A letter from Nadia Ayoub on home assignment from Ukraine
Dear Friends and Families,
I greet you all with the peace of Christ. I pray that you all are rejoicing in this Lenten season as we prepare for celebrating the death and resurrection of the Lord Jesus Christ for our sake to obtain the forgiveness of our sins and have eternal life with God. Thank you so much for your partnership by your prayers, encouragements, and financial support.
It is Joy that winter is ending and there are signs of spring in some places with a few flowers.
It was difficult to leave the Roma children toward the end of January to come to the United States for interpretation assignment, but I thank God, for he is all-wise, and love rewards my faint obedience and even encouraged me more in this time.
By God’s grace during my interpretation time here in U.S.A. I visited with many very faithful Presbyterians on the East Coast. Some churches were new to me, one church had not had a missionary for more than 15 years, and some churches I visited 10 years ago. I drove for many hours to reach some churches, some were big with five services every Sunday morning, but also some were small churches, but nevertheless they organized several smaller meetings, for example, meeting with Sunday School, then preaching in the church, then again sharing during lunch after the church service. Oh, let me tell you about all the wonderful, delicious meals that Presbyterians love to gather around to fellowship and share what our loving God, our Father, is doing in the world, especially among the Roma people in Karpatalja-Ukraine.
People were very attentive to my talks and they prompted questions I had not thought about before. People asked me what is different in my program from other existing programs. “I did not plan to be different,” I said, but as I have trusted God to lead me, I see his plan unfolding step by step. Mainly when I came to meet with the Roma people I could not believe the way one group of people is so segregated from the rest of the community. I have trusted God to show me some ways to encourage both Roma and non-Roma to acknowledge the existence of both groups with their differences and accept each other, to be reconciled and united together. God is faithful: he is showing me signs that this transformation has been coming about during the past three years. Signs of respect between the two groups, signs of acceptance, and more signs of trusting Christ and bringing glory to God.
Another repeated question was, how long do I plan to serve there? “As long as God will allow me to be there,” I said, and that is connected to my Ukrainian visa being extended and the partner church needing me to stay with them longer. But also connected with your partnership with me through prayers and financial support.
People also were very responsive to the call to partnership: children received their fish saving boxes and started to save money to help provide a playground for the whole community, Roma and non-Roma. Grownups wanted to give so many things to support the continuation of the work in the area of Peterfolvo. And all that was wrapped with their fervent prayers for God’s love and hope for real transformation to happen for the people.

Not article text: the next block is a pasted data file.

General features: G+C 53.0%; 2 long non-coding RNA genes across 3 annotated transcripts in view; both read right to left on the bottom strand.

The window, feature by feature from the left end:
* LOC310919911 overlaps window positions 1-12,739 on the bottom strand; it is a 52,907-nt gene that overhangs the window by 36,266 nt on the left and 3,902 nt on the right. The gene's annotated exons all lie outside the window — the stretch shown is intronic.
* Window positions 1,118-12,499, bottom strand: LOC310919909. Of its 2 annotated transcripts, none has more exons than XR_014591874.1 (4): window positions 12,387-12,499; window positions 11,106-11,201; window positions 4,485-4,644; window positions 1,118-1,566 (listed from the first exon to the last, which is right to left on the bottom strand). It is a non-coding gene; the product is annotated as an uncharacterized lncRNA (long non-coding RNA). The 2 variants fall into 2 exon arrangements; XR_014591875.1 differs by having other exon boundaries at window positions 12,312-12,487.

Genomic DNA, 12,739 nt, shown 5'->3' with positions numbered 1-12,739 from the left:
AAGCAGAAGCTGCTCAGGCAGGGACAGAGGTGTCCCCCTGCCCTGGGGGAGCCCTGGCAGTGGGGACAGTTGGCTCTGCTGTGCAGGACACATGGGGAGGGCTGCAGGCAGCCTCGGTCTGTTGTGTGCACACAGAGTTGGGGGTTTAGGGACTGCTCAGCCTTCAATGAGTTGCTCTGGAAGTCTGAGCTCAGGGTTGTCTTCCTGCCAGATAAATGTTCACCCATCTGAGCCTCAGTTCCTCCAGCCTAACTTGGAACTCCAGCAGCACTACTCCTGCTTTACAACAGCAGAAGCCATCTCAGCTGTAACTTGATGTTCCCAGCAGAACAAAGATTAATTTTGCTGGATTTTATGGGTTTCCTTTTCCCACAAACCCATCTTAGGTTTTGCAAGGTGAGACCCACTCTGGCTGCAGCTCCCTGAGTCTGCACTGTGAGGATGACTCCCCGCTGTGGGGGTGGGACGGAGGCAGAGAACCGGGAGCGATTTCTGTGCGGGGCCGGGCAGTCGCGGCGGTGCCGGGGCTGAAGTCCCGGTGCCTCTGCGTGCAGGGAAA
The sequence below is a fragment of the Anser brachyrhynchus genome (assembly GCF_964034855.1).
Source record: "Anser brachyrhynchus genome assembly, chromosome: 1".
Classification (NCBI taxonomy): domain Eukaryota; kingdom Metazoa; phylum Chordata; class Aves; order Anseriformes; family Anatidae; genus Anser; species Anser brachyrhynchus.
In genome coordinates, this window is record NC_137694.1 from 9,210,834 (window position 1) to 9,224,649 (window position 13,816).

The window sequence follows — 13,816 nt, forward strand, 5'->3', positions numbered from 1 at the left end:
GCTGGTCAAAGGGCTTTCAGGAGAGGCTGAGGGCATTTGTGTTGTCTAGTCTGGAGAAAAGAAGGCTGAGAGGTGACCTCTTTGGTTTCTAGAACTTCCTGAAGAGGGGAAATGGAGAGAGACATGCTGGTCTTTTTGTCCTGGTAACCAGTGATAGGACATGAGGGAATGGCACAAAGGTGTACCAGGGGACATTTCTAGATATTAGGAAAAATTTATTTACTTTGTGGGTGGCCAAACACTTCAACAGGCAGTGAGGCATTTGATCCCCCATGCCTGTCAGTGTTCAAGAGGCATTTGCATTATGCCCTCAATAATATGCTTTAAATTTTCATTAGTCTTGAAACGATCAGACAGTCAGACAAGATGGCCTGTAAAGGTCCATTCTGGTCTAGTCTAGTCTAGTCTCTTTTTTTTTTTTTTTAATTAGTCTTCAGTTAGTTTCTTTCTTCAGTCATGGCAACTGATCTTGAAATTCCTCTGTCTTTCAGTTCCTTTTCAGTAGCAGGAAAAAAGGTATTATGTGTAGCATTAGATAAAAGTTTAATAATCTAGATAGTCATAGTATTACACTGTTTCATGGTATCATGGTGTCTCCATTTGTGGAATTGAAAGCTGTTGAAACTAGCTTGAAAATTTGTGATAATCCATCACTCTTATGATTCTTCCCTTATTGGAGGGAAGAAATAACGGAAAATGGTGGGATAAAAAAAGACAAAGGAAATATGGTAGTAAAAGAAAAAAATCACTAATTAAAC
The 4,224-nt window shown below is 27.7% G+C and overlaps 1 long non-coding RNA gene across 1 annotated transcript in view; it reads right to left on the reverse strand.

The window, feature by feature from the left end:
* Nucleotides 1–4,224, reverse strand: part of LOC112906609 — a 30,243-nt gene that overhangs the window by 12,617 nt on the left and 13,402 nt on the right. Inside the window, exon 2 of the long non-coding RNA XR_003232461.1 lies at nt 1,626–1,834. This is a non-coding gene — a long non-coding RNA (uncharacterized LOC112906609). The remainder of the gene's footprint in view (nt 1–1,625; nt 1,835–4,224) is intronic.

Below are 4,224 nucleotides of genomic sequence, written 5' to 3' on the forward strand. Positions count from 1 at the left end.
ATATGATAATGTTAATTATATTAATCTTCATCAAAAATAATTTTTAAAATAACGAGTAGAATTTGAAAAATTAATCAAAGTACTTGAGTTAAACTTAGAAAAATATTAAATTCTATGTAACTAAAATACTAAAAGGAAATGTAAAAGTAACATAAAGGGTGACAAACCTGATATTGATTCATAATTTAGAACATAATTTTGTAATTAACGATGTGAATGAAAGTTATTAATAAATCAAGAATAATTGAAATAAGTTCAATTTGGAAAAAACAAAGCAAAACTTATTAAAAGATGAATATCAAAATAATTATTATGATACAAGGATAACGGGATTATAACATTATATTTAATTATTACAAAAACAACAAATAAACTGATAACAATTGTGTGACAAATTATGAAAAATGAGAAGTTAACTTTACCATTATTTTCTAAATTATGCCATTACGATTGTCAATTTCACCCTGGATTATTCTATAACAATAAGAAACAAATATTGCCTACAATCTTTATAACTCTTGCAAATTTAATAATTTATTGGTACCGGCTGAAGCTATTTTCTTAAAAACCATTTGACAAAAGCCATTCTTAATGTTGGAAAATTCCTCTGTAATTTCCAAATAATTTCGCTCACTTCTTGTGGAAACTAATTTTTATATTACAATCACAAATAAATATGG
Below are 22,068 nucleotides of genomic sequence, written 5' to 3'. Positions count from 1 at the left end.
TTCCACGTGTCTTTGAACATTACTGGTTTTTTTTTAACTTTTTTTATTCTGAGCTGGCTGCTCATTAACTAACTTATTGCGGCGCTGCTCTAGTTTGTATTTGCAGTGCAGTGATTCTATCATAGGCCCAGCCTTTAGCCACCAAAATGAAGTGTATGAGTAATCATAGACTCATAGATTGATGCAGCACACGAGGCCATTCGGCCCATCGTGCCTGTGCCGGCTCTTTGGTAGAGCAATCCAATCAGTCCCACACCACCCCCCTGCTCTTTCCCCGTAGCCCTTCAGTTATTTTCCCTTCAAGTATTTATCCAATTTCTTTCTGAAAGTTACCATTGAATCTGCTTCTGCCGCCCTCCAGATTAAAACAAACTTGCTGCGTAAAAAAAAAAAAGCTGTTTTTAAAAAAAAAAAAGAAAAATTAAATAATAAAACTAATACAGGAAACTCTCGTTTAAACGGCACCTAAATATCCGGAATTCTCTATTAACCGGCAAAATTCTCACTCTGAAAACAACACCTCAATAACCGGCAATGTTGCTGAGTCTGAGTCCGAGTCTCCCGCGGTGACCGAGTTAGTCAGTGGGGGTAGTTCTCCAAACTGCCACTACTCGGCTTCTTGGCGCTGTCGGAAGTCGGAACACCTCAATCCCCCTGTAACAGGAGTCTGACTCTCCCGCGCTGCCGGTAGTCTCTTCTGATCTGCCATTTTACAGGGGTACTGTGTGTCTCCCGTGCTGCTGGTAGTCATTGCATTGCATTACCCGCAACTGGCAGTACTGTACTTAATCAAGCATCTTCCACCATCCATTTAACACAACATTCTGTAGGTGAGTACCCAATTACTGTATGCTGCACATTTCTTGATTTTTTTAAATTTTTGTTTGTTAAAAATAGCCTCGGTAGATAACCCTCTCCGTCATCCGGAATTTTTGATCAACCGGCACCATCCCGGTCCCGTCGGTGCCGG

This almost three months away tested my heart feeling toward the people in Karpatalja, especially the Roma children. I was in constant communication through Skype with Marta, my helper, and Stefanie, the German volunteer. And they always told me in detail what is going on. My heart was aching about the Ukrainian crisis, but I was comforted by the peace in the region of Karpatalja in Ukraine (it is in the far west, with the Hungarian border).
With my leaders in Presbyterian World Mission and myself trusting God, I will go back to Karpatalja-Ukraine on April 14, before Easter to celebrate the feast of our Lord Resurrection with the Roma children and their families.
In March the church celebrated the Gifts of Women Sunday and the Scripture was Ephesians 2:11-22.
I was reminded over and over again as much as our situation was helpless and hopeless, God’s love was shown through the grace of our Lord Jesus Christ coming and dying on the cross so that through his death and resurrection we were reconciled to God and eventually to each other. Through faith in Christ we are reconciled and God can shine through us and make us to be a testimony for others, that they might come and be reconciled too.
1. For all Presbyterians and their faith and love for the Lord Jesus Christ as they show it by loving each other locally and globally.
2. Thank God for young children here in U.S.A. who are aware of God’s great gifts for them and the way they share that with other children who are less privileged in the world.
3. Thank God for a refreshing time for me here with family members and God’s big family, the church.
Requests for prayers
1. Please continue to pray for the situation in Ukraine and God’s peace to rule and spare people from destruction.
2. Pray for God to strengthen and encourage more people to share the exceeding great gifts of God for them with others who are in need.
3. Pray for my last weeks in my U.S. visit and safe travel and arrival to Karpatalja-Ukraine.
Thank you so much for your friendship and partnership in God’s work. But if you are for the first time reading about the Roma people in The Peterfolvo-Karpatalja-Ukraine, would you consider becoming a partner and join the mission of the church? I pray a Blessed Easter for you all.
In the Risen Lord,
The 2014 Presbyterian Mission Yearbook for Prayer & Study, p. 322
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